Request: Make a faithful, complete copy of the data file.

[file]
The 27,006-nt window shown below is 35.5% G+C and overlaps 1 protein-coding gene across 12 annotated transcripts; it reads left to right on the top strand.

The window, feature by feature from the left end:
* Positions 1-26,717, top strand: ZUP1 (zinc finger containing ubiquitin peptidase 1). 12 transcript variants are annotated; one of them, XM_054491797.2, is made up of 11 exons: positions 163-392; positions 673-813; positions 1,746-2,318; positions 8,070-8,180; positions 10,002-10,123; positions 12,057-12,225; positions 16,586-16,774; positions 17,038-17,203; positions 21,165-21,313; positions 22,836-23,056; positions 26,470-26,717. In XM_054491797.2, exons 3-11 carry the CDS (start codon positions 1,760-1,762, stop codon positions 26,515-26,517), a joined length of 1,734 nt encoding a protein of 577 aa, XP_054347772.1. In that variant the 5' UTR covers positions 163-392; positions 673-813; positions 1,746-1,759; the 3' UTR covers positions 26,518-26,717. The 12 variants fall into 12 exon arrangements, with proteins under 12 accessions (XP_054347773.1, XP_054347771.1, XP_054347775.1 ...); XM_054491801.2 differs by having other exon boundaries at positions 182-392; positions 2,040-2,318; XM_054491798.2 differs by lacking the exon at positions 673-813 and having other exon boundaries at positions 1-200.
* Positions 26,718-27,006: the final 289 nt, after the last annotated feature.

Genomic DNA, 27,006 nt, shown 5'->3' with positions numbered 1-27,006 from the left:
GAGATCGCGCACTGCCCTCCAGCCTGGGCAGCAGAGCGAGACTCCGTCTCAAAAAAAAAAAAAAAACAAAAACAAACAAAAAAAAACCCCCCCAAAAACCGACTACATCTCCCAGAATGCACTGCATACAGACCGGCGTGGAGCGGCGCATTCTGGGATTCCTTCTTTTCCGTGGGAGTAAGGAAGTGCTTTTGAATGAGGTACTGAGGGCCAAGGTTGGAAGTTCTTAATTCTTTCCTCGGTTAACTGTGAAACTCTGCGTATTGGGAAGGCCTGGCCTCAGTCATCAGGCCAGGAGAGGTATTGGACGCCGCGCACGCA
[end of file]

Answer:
The 27,006-nt window shown below is 35.5% G+C and overlaps 1 protein-coding gene across 12 annotated transcripts; it reads left to right on the top strand.

The window, feature by feature from the left end:
* Positions 1-26,717, top strand: ZUP1 (zinc finger containing ubiquitin peptidase 1). 12 transcript variants are annotated; one of them, XM_054491797.2, is made up of 11 exons: positions 163-392; positions 673-813; positions 1,746-2,318; positions 8,070-8,180; positions 10,002-10,123; positions 12,057-12,225; positions 16,586-16,774; positions 17,038-17,203; positions 21,165-21,313; positions 22,836-23,056; positions 26,470-26,717. In XM_054491797.2, exons 3-11 carry the CDS (start codon positions 1,760-1,762, stop codon positions 26,515-26,517), a joined length of 1,734 nt encoding a protein of 577 aa, XP_054347772.1. In that variant the 5' UTR covers positions 163-392; positions 673-813; positions 1,746-1,759; the 3' UTR covers positions 26,518-26,717. The 12 variants fall into 12 exon arrangements, with proteins under 12 accessions (XP_054347773.1, XP_054347771.1, XP_054347775.1 ...); XM_054491801.2 differs by having other exon boundaries at positions 182-392; positions 2,040-2,318; XM_054491798.2 differs by lacking the exon at positions 673-813 and having other exon boundaries at positions 1-200.
* Positions 26,718-27,006: the final 289 nt, after the last annotated feature.

Genomic DNA, 27,006 nt, shown 5'->3' with positions numbered 1-27,006 from the left:
GAGATCGCGCACTGCCCTCCAGCCTGGGCAGCAGAGCGAGACTCCGTCTCAAAAAAAAAAAAAAAACAAAAACAAACAAAAAAAAACCCCCCCAAAAACCGACTACATCTCCCAGAATGCACTGCATACAGACCGGCGTGGAGCGGCGCATTCTGGGATTCCTTCTTTTCCGTGGGAGTAAGGAAGTGCTTTTGAATGAGGTACTGAGGGCCAAGGTTGGAAGTTCTTAATTCTTTCCTCGGTTAACTGTGAAACTCTGCGTATTGGGAAGGCCTGGCCTCAGTCATCAGGCCAGGAGAGGTATTGGACGCCGCGCACGCA